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Leadership Wheeler Academy Graduates Honored

Graduates of the Wheeler Academy 2022 were honored April 14 following the completion of the 2021-2022 adult and youth programs. The graduation ceremony was held at the Wheeler County Middle/High School and guest speakers were education professional Christy Clark Wray and Dr. Matt Bishop, representing the J.W. Fanning Institute for Leadership Development.

Wray, who is a graduate of Wheeler County High School, shared with attendees that she came from a family of educators; in fact, it was her grandfather, William S. Clark, who helped to build the Wheeler County Middle/ High School. That structure is soon to be replaced by the next generation of educational facilities as the state-of-the-art Wheeler County School, which will house all grades under one roof, is due to be opened next fall. Wray focused on the youth in the audience when she remarked, “Fifty percent of the jobs that you are about to step into as high school seniors did not exist 10 years ago. Think back to when you were a kindergartener and wondered about what you would become one day… a teacher, an engineer, a professional athlete? I’ll bet none of you thought about a career in instructional technology. When you were in kindergarten, that term was not in our vocabulary. Or what about a social media influencer who is paid to post Tik-Toks? That is a real career and people are making money at it. “The question is: what do we a educators do to prepare our students to be the most productive, successful citizens they can be, so that they can contribute to their community, have the skills necessary to be good parents, and to give back. My answer to that is work ethics. Strong work ethics and well-developed thought skills can enable everyone to reach their maximum potential.” She noted that a high school graduate’s route to success might be a fouryear college, a technical college, going into the military, or on-the-job training with a direct line into the work force. “Whatever it is, you have to be passionate about it. But, what if you haven’t figured out what you want?” She quipped, “One of my favorite sayings is ‘You don’t know what you don’t know.’ ” Because her favorite subject in school was math she thought she was bound for a career in civil engineering, but once she had the opportunity for some on-thejob- experience supervising road construction, she decided that was not her career path, after all. She decided instead to change her major and to channel her passion for math into classroom instruction.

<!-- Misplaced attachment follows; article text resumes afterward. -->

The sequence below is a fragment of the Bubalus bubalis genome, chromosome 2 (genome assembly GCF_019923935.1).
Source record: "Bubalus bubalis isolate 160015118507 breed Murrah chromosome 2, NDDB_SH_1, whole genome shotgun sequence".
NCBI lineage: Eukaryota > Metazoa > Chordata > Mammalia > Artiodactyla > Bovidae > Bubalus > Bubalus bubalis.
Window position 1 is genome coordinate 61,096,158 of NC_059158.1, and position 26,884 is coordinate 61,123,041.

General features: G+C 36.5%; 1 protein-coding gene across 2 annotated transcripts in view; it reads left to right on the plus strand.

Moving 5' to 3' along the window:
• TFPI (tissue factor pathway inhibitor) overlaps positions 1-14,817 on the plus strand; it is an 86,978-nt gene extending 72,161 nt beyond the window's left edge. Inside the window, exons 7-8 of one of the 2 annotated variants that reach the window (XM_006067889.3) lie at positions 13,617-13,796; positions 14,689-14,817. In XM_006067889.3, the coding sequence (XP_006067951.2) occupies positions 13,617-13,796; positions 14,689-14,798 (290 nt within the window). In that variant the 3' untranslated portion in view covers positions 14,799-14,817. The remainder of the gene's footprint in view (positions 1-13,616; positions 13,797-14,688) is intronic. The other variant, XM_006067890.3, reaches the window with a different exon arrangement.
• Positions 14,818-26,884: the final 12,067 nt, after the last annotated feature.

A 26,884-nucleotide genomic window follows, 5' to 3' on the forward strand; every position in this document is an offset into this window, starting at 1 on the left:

During her career, Wray has been a high school math teach, an academic math coach, a district curriculum director, and assistant superintendent of instruction for the Mitchell County School System. Additionally, she has been active in her community as an executive officer in the Camilla Chamber of Commerce and as the current president of Camilla Lions Club. She also holds district and state positions in the Lions organization.

“Being here tonight is a full circle moment for me,” she said of her connection with Wheeler County and its school system. She noted that her grandfather became school superintendent in 1964 and served in that capacity for 20 years. The vocational building, fine arts building, the bus shop and the gym, were built during his tenure. “He even used his own tractor to clear the football field.”